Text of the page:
(btw, the Daily Activity page doesn’t usually look like this. I blurred out all the students’ names)
1. First, select the student you want to log a behavior for. You can select a single student, or multiple students if you want to assign the same behavior to several at once. You can even select the entire class if you want.
2. Choose the behavior you want to give the student(s). Once you select the student, then the behavior, the behavior will automatically get logged for the student(s).
3. You can choose the behavior either from the ‘dropdown menu,’ or using one of the ‘Quick Buttons.’ The dropdown menu is a list of all the possible behaviors you can assign. The ‘Quick Buttons’ are the buttons that are off to the side, and are the most common behaviors you use. It’s up to you whether you want to make a particular behavior a quick button.
Here’s an example of a school-wide analysis you might do:
This page lets you look at behavior trends. On the specific picture above, I’m looking at the ‘School’ view, and it’s showing me the number of behaviors logged for all 4th graders each month, by all the staff. It doesn’t show anything more specific than that (more on this in the ‘Problems’ section below).
You can also view the behavior information by group, by teacher, and by student. Kickboard explains these really well here.
The analysis can be helpful for seeing which kids are receiving which behaviors, and how many of those behaviors are good or bad. If I notice that Johnny hasn’t gotten a merit in a few days, I can tell his teacher or tutor, who’ll then go back and be on the lookout for something positive he does in class or tutorial. On the flipside, I can see if Timmy gets a ton of demerits in one particular class or part of the day, then I can gameplan around seeing how to make those classes or parts of the day better for him.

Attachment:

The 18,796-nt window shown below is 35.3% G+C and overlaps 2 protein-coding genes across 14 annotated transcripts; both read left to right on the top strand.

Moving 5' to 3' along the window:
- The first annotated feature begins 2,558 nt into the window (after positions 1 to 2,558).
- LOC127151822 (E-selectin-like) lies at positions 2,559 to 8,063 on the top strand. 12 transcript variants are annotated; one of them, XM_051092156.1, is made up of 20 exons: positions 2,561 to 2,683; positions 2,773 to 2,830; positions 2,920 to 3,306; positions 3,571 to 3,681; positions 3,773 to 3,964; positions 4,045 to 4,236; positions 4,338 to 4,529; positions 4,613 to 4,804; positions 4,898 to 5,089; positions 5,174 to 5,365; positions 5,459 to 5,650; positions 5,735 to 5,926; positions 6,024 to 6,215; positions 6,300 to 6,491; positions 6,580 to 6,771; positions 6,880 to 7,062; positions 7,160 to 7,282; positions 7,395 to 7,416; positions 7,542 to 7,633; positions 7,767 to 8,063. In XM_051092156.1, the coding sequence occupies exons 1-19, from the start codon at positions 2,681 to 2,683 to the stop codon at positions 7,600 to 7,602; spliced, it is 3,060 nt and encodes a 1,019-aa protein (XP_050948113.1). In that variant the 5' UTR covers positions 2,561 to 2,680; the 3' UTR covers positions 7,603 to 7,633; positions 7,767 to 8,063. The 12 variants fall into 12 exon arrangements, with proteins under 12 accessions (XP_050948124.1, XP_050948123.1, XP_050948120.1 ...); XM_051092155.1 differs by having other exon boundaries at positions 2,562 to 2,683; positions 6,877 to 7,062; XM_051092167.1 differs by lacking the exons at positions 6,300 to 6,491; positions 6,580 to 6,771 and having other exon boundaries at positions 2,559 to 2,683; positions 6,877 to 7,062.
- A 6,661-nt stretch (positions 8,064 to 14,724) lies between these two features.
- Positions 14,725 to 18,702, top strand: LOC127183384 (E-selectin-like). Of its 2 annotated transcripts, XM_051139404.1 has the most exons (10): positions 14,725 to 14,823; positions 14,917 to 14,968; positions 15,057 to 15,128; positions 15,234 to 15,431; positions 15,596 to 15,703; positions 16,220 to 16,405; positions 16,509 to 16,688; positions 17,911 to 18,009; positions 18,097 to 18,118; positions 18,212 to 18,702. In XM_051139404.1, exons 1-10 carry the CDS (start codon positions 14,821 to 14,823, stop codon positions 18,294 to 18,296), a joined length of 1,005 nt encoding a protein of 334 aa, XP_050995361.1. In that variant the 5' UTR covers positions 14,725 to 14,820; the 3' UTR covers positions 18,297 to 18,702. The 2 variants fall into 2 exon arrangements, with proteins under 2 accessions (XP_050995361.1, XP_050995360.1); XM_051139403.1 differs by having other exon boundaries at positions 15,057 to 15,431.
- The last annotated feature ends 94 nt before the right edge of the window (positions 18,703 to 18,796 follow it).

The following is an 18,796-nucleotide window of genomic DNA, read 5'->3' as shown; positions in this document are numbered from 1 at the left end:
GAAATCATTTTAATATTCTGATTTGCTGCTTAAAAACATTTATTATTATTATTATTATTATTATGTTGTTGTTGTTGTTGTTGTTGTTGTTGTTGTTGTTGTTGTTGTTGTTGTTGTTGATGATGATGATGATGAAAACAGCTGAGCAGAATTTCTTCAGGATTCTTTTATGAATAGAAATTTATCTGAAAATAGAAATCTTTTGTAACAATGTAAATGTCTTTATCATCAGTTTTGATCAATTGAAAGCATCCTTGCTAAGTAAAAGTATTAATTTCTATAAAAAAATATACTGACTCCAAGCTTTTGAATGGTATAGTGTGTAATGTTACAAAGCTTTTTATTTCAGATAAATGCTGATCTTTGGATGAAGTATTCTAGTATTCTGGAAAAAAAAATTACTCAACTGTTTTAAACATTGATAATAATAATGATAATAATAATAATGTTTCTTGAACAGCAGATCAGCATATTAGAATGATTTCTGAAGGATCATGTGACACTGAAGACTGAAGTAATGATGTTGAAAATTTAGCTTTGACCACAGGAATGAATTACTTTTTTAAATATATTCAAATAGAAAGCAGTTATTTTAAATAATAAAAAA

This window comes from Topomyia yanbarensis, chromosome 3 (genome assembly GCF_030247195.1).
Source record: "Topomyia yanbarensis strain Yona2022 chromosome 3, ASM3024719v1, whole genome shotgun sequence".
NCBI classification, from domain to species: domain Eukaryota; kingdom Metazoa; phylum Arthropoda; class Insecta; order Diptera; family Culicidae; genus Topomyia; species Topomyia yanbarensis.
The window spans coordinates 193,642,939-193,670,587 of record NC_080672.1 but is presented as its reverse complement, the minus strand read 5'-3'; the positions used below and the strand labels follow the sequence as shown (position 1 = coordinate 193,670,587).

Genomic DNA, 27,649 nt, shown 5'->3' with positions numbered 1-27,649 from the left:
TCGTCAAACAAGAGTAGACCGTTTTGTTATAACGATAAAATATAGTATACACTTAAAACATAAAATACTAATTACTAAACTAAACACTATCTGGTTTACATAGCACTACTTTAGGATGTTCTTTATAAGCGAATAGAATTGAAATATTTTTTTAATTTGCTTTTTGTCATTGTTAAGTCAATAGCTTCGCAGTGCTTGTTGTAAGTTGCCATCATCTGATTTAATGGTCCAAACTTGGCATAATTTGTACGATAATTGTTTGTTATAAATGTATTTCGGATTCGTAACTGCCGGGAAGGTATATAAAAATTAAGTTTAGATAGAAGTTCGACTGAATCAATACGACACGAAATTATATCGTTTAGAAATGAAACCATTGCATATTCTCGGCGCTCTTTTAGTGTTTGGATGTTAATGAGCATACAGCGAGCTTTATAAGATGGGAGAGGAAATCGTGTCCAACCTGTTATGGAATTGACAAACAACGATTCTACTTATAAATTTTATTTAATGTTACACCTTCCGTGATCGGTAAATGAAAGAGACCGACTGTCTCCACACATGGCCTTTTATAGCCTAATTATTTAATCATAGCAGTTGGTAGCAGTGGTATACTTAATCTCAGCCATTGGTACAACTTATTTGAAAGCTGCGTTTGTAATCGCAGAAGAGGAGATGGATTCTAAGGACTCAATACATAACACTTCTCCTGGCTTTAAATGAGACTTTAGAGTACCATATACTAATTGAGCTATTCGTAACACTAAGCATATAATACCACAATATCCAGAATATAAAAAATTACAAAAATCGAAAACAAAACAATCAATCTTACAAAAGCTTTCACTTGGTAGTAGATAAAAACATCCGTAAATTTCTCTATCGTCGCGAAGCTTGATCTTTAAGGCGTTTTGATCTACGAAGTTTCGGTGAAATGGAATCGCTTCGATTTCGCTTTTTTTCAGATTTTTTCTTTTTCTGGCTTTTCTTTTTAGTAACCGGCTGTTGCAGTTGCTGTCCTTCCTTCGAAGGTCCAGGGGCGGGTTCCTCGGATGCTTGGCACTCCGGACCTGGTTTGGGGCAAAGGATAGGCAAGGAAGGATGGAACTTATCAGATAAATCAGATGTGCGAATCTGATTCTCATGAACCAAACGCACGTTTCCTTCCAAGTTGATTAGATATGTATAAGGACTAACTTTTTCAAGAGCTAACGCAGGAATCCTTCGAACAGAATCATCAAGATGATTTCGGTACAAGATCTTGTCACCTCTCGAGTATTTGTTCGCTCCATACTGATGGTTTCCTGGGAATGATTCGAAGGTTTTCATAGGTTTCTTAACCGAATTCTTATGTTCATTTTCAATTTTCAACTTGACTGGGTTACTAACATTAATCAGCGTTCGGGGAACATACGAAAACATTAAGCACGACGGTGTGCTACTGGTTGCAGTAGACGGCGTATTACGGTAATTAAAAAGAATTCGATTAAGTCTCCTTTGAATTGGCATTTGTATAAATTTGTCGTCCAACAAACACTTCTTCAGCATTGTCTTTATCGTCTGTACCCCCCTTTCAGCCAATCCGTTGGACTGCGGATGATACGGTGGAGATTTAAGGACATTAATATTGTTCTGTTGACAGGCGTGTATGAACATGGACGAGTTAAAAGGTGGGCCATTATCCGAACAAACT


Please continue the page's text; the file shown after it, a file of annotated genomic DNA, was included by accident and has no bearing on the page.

Kickboard also lets you show students and parents their behavior information. There’s a student and parent portal (which we haven’t used yet), but you can print sheets called ‘Character Reports’ that’re basically a printout of how many points the kid has, and the specific behaviors that resulted in those points. Here’s an example of a Character Report:
We show students their reports every day. In some extreme cases, we’ll go through a student’s report with them and work with them to figure out the times of the day that’re the toughest for them.
Creating your culture system
Kickboard is very customizable. It’s able to take into account many of the small quirks in a school’s behavior system. Here’s the page where schools can add ‘behaviors’ and ‘behavior categories’:
In this section, you can create ‘categories’ of behaviors and ‘behaviors.’ When I say ‘category’ of behavior, I mean something like, ‘Professionalism,’ and a behavior under this category could be something like, ‘Chewing gum.’ Schools can add as many of these categories and behaviors as they want.